Resources

http://bouman.chem.georgetown.edu/S02/lect23/lect23green.html

  • Key Terms relating to Solar Energy

    • Solar Constant

    • Albedo

    • Radiative temperature

  • Solar Radiation Spectrum Illustration

  • Earth’s Energy Budget Illustration

  • Greenhouse molecules

https://www.acs.org/content/acs/en/climatescience/greenhousegases.html

  • Overview on Greenhouse Gases

  • Information on Nobel Laureate Svante Arrhenius and the initial controversy surrounding the greenhouse effect

  • The effects and consequences of Greenhouse Gases on the atmosphere

https://www.acs.org/content/acs/en/climatescience/climatesciencenarratives/what-is-the-greenhouse-effect.html

  • General explanation of Greenhouse Effect

  • How greenhouse gases keep the Earth warm and how the balanced temperatures are maintained

  • The effects of human activities on the Greenhouse Effect

https://www.youtube.com/watch?v=sTvqIijqvTg

  • Comparison of the temperatures on Earth and the moon

  • Composition of Earth’s atmosphere

  • How Earth’s atmosphere absorbs energy

    • Water, Ozone, and Nitrous Oxide

    • Carbon Dioxide and Methane

  • Overview on Earth’s climate changes over time

https://en.wikipedia.org/wiki/Greenhouse_effect

  • Importance of the greenhouse effect on Earth

  • History of the greenhouse effect

  • Mechanics of the greenhouse effect

  • Composition of greenhouse gasses

  • The role of the greenhouse effect on climate change

  • Similarities between greenhouses and the greenhouse effect

https://www.ucar.edu/learn/1_3_1.htm

  • How the greenhouse effect makes Earth a suitable place for life

  • Solar Radiation on Earth

  • How greenhouse gases keep Earth warm

  • Albedo and how it relates to the greenhouse effect

http://www.livescience.com/37743-greenhouse-effect.html

  • General Explanation and Overview of the greenhouse effect

  • The Balance of the greenhouse effect

  • Incoming and Outgoing energy on Earth

  • Greenhouse gases and global warming

  • Reversing a damaged greenhouse effect

https://www.acs.org/content/acs/en/climatescience/climatesciencenarratives/its-water-vapor-not-the-co2.html

  • Water Vapor and the greenhouse effect

  • The relationship between water vapor and other atmospheric gases

https://www.nasa.gov/topics/earth/features/vapor_warming.html

  • Water Vapor in climate change

  • How CO2  and water vapor contribute to global warming

  • AIRS instrument’s role in observing climate change

http://www.sjsu.edu/faculty/watkins/watervapor01.htm

  • Water Vapor in climate change

  • Positive Feedback Loop

  • Interactions between CO2  and water vapor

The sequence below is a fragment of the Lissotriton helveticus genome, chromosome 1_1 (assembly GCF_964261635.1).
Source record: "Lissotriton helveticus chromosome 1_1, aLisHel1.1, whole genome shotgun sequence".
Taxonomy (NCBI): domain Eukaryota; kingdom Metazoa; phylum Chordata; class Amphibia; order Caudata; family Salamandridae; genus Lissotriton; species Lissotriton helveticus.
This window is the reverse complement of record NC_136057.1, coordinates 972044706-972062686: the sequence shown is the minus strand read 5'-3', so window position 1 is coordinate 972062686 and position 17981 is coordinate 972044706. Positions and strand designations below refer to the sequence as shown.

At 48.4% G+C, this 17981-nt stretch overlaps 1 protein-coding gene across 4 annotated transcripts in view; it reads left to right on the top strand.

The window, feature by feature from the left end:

• The burning of gasoline and fuel

  • Withdrawals from aquifers

  • Irrigation

  • Measuring Greenhouse Gases

https://en.wikipedia.org/wiki/Water_vapor

  • Properties of water vapor

    • Melting Point

    • Boiling Point

    • Chemical Formula

https://en.wikipedia.org/wiki/Carbon_dioxide

  • Properties of carbon dioxide

    • Melting Point

    • Boiling Point

    • Chemical Formula

https://en.wikipedia.org/wiki/Ozone

  • Properties of ozone

    • Melting Point

    • Boiling Point

    • Chemical Formula

https://en.wikipedia.org/wiki/Nitrous_oxide

  • Properties of nitrous oxide

    • Melting Point

    • Boiling Point

    • Chemical Formula

http://www.ucsusa.org/global_warming/science_and_impacts/science/CO2-and-global-warming-faq.html#.WFW8UaIrK3U

  • Carbon dioxide’s influence on the world climate

  • The warming trend

  • IPPC Study

  • Why carbon dioxide is trapped in the atmosphere

http://hyperphysics.phy-astr.gsu.edu/hbase/thermo/grnhse.html

  • Carbon dioxide’s role in the greenhouse effect

  • Convection

https://en.wikipedia.org/wiki/Global_warming_controversy

  • Debate of global warming

http://www.nature.org/ourinitiatives/urgentissues/global-warming-climate-change/the-paris-agreement-what-does-it-mean.xml

  • Paris Agreement

  • Goals of the Agreement

  • Participating countries


About the Author

Sophia Whitworth is a junior at Billings Senior High School. At school, she is involved in STEM Society, Student Council, Platinum Program, Interact Club, Spanish Club, Key Club, and has lettered in Cross Country 3 times. She also takes piano and percussion lessons and plays in the Senior High Symphonic Band and Philharmonic Orchestra. When Sophia finds free time, she enjoys running, biking, giving tours at the Moss Mansion, spending time with her friends, and traveling with her family. After she graduates, Sophia plans to go to college to double major in Spanish and Biology and afterwards pursue medical school.